Tom Garrity

Archive for March, 2012|Monthly archive page

My enemy’s friend is my…

In Messaging on March 27, 2012 at 10:37 pm

There is a saying in international diplomacy that “my enemy’s enemy is my friend.”  Lately, one local media outlet has turned that old adage into “my enemy’s friend is my friend.”

With the documented decline of traditional print journalism(detailed in the 2011 and soon to be released 2012 Garrity Perception Survey), media outlets like the Albuquerque Journal and New Mexico Business Weekly have been more deliberate about their online footprint.

Reporters for the Albuquerque Journal have been successful in building an online following; tweeting about stories they are developing or sharing links to their published stories.

The New Mexico Business Weekly has been building its following through promotion of enterprise and wire stories from other group-owned Business Weeklies. And getting more vocal with Twitter.

The new @NMBW publisher @_IanAnderson has been active in tweeting sponsored events and articles of interest from outside his newspaper group.  The source list includes @WSJ @PNM and, as of this weekend, @JFleck the lead science reporter for across town rival @ABQJournal.

Yes, there has always been friendly banter among co-workers @newsieHeather and @antoinetteA as well as @amberlee_wx and @stILETtO7.  There is also a friendly dialog with that group and the print side of #twitter that includes @jolinegkg as well as cross channel rival @katiemkim mixing it up about issues and social plans.

Outside of established marketing partnership between certain media organizations, the cross promotion of editorial is something that isn’t seen often, if ever.

The @_IanAnderson approach is brilliant.  By sharing information from a competitor he is showing his followers as well as those who follow @JFleck that he is a resource for information.. regardless of its source.  That kind of approach has a way of building followers and credibility in the social media realm.

Building Blocks and a Ball

In Messaging on March 15, 2012 at 7:37 pm

The recent “Building Effective Community Outreach” roundtable at the PRSA Western District Conference provided some great insight from various communication professionals.

One of the things I promised, as a moderator, was to forward some helpful links pertaining to community outreach and corporate social responsibility.

Start Something That Matters – this is the link for the book written by founder of TOMS shoes Blake Mycoskie.  I’ve given this book to some friends in the business as a new way to look at CSR.  One of the recipients even took an idea from the book to send one of the most unique “thank you’s” I’ve ever received.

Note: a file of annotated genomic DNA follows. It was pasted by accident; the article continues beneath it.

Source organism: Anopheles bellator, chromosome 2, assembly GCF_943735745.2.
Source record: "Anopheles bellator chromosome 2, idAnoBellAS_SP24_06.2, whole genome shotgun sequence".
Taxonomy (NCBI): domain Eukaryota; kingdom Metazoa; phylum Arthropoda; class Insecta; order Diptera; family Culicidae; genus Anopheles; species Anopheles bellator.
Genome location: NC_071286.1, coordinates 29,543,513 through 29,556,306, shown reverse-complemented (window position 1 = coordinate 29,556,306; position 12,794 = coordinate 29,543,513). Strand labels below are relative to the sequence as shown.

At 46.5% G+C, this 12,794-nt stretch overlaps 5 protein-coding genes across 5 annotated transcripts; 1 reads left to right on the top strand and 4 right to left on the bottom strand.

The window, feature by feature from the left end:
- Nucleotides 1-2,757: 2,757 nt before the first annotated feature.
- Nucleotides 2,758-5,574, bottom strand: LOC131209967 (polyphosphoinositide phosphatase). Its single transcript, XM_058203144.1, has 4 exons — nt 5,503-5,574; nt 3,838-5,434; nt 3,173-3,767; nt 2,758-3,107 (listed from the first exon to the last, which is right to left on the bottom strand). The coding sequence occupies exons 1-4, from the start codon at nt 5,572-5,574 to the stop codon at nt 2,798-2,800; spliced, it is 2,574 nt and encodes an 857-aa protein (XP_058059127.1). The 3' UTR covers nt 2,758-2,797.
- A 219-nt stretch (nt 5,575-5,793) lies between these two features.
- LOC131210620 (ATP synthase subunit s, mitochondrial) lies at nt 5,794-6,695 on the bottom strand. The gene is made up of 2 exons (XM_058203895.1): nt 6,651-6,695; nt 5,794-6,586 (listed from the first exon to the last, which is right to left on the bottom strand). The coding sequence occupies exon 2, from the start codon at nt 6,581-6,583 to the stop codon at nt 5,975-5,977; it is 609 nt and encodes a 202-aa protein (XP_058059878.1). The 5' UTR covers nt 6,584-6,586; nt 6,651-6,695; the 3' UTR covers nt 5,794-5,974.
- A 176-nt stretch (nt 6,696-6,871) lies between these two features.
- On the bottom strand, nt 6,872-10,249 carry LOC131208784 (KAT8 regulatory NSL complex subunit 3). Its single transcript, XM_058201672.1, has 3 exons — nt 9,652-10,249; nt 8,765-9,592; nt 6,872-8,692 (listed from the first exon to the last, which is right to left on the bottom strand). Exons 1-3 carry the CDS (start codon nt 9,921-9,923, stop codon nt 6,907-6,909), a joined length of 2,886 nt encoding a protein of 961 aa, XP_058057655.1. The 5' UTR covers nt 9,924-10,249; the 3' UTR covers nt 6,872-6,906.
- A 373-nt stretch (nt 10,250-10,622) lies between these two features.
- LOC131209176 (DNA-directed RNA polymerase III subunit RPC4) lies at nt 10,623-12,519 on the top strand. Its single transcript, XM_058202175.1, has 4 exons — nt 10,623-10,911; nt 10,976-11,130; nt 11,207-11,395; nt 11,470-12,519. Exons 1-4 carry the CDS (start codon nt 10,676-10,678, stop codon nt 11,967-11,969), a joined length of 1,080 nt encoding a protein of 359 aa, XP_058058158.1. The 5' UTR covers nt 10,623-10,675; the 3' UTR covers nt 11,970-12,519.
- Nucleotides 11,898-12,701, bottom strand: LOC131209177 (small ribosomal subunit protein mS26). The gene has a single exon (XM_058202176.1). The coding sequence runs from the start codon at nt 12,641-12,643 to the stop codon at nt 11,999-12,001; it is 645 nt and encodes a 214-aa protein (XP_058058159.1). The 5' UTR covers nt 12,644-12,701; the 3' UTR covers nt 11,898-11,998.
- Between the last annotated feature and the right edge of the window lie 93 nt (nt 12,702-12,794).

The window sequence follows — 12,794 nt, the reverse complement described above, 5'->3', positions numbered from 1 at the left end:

CorpsGiving – this is an organization that helps to organize “both large-scale volunteer programs and large-scale branded events.”  Think of them as an event planner for charities that want to do something big but lack the people power to get it done.

RockCorps – is a unique approach that uses music to inspire people to volunteer.  They do have a clever mission “Got 2 Give 2 Get”.  They have their own volunteer database and work with organizations of various sizes.

Of course, if you are looking for a masters or Ph. D. approach to CSR, there is a great event at the end of the month sponsored by the Boston College Center for Corporate Citizenship.  They will have their annual conference in Phoenix from March 25-27, 2012.

Special thanks to Tiffany Payne with Comcast for providing insight on these and other organizations that provide a great service to those in the CSR arena.

Resume with a Twist

In Messaging on March 2, 2012 at 10:18 pm

The recession brings out the best and worst in people. This has manifested itself in many different things, including how people develop resumes.

Now, if you are applying for a position with a national laboratory or an engineering firm, this blog post might not be applicable.  But like most things on the net, it is free and there is a certain consideration for the price you paid for this advice.

When it comes to resumes, I am a traditionalist.  I like to see where people have worked, the dates, responsibilities and accomplishments.  In recent years there has been a move to write towards your skills instead of your experience.

For example, someone who sold shoes at a store in the mall might list this in a traditional resume: “Sales Associate, Bob’s Shoe Company – Provided sales support for Bob’s shoes and helped to set new sales records.”  Then there is the “skills” based resume: “Marketing – Developed sales strategies for a national shoe company.”

You see the difference?  The “Skills” approach is useful if you don’t have direct marketing experience.  But from an employer’s perspective, it is a bit maddening trying to figure out what kind of experience a candidate has when going through the hiring process.

My suggestion is a hybrid approach, with a twist.  List your experience and list your skill areas.  That way you provide a prospective employer your past employment and your skill sets.

Here is the twist, include a few one-paragraph case study that features your problem solving capabilities.  If you have a lot of information put two of those together on a second sheet.  Include things like the situation you walked into, the challenges, strategies developed, how it was implemented and the results.

From a hiring perspective, if you give me your experience, skills and a few success stories, then you’ve done a great job in getting my attention.